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UIF non-compliance denies workers their benefits

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Picture: Henk Kruger/Cape Argus – An elderly lady reacts moments before SAPS started arresting pensioners for blocking Parliament. Dozens of former railway workers from the Eastern Cape have blocked all the entrances to Parliament, causing havoc with the traffic in the Cape Town CBD. The pensioners were waiting for UIF money they claim is owed to them, to be paid out.

By Tebogo Maruping

The non-compliance to the Unemployment Insurance (UI) Act of 2016 and Unemployment Insurance Contributions Act by employers denies workers – especially those in the vulnerable sectors like domestic, security and minibus taxi drivers – crucial temporary financial benefits when they become unemployed.

This recalcitrant and unpatriotic behaviour also leaves these unemployed workers and their families destitute in the unfortunate circumstance of retrenchment, layoffs or dismissal.

Statistics South Africa’s (StatsSA) latest Quarterly Employment Statistics’ (QES) report that was released recently, showed that South Africa’s formal, non-agricultural industries, shed 119 000 jobs in the second quarter (Q2). This number, down from 10 067 000 in March 2022 to 9 948 000 in June 2022, is led largely by employment losses in the community and business services, as well as the construction industry.

The big questions:

* Are those 119,000 unemployed individuals registered and covered by the Unemployment Insurance Fund (UIF), during such tough and uncertain economic times? 

* Are employers complying with the UIF laws?

The Unemployment Insurance Act of 2016 and Unemployment Insurance Contributions are custodians of the UIF. The Fund, which is an entity of the Department of Employment and Labour (DEL), provides social security to contributors and their beneficiaries in line with section 27 (1) (c) of the Constitution, which states that “everyone has the right to access social security”.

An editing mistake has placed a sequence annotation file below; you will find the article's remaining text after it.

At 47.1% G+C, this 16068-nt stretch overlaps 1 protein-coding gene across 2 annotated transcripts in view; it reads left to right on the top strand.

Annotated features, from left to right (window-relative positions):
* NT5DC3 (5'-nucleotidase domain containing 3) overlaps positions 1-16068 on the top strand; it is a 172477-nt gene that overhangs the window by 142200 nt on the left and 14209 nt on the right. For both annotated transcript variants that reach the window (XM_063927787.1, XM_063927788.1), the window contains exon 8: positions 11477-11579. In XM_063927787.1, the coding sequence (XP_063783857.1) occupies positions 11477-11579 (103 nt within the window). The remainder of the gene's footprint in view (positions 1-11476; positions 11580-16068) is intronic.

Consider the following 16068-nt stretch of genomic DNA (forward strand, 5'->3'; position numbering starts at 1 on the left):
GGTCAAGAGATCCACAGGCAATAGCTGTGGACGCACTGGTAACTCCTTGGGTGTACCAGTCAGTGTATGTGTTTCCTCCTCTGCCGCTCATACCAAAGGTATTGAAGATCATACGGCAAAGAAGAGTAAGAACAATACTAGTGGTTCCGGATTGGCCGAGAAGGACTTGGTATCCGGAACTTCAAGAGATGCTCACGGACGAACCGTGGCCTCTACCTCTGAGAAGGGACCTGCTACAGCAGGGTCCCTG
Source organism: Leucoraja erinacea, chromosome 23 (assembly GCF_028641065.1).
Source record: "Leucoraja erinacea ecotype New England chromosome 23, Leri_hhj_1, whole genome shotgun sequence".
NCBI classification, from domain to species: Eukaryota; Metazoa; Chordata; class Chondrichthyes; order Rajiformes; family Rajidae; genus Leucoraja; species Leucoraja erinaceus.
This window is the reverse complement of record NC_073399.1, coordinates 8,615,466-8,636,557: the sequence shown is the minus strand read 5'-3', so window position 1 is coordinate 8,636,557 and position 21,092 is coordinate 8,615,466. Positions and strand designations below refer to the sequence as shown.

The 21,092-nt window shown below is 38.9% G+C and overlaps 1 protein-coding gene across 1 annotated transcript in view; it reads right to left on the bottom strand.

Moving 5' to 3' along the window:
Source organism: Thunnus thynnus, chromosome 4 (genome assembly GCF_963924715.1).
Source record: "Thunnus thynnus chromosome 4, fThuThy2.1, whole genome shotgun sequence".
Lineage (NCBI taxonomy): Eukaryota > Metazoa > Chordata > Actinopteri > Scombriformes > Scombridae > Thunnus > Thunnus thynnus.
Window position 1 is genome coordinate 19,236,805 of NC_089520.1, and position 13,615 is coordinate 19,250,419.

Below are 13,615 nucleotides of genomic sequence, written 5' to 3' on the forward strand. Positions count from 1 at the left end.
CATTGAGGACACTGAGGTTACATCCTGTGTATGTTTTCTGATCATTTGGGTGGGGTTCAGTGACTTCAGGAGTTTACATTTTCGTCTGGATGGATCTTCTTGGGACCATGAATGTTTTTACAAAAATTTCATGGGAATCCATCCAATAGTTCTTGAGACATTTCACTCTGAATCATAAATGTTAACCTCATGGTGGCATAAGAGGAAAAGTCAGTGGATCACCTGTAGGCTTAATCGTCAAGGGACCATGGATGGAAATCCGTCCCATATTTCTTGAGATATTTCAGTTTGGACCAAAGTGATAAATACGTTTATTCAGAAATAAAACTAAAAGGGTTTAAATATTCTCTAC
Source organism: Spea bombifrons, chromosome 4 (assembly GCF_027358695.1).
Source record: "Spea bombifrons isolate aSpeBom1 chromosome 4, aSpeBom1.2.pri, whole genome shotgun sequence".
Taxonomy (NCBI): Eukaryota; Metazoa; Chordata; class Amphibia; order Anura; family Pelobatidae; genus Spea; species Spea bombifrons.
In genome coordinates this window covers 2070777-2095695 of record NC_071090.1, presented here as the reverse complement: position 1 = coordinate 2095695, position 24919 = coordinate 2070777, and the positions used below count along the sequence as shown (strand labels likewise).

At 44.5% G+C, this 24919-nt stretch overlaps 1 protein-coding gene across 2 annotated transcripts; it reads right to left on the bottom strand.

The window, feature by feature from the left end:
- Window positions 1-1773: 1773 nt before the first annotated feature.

The Unemployment Insurance Amendment Act of 2016 compels all employers to register with the UIF. This registration must be done by employers the moment they hire a person who works more than 24 hours per month. Public officials holding positions in Parliament, Cabinet, provincial executive councils and municipal councillors, are, however, exempt from this law.

Employers must also declare their workers to the Fund and pay their contributions by the 7th day of each month. However, many businesses partially comply or fail completely which is, regretfully, to the detriment of workers and by extension, their families. The non-compliance robs workers of access to the UIF’s Unemployment, Maternity, Illness, Parental, Reduced Work Time, Adoption and Dependants benefits.

Compliance with the UIF legislation enables contributing workers to also participate in the following three labour market interventions: Firstly, the training of the unemployed programme, which aims to provide (former) contributors with training opportunities to enhance their employability and enable their re-integration into the labour market.

The second relates to the labour market interventions intended to provide support to distressed companies that seek to retain their employees. An example is the normal TERS. Under this scheme, the UIF funds 75 percent of an employee’s basic salary up to a maximum amount of R17,712 per month, for a maximum period of twelve months.

Applications and more details about the normal TERS can be accessed from the Commission for Conciliation, Mediation and Arbitration (CCMA).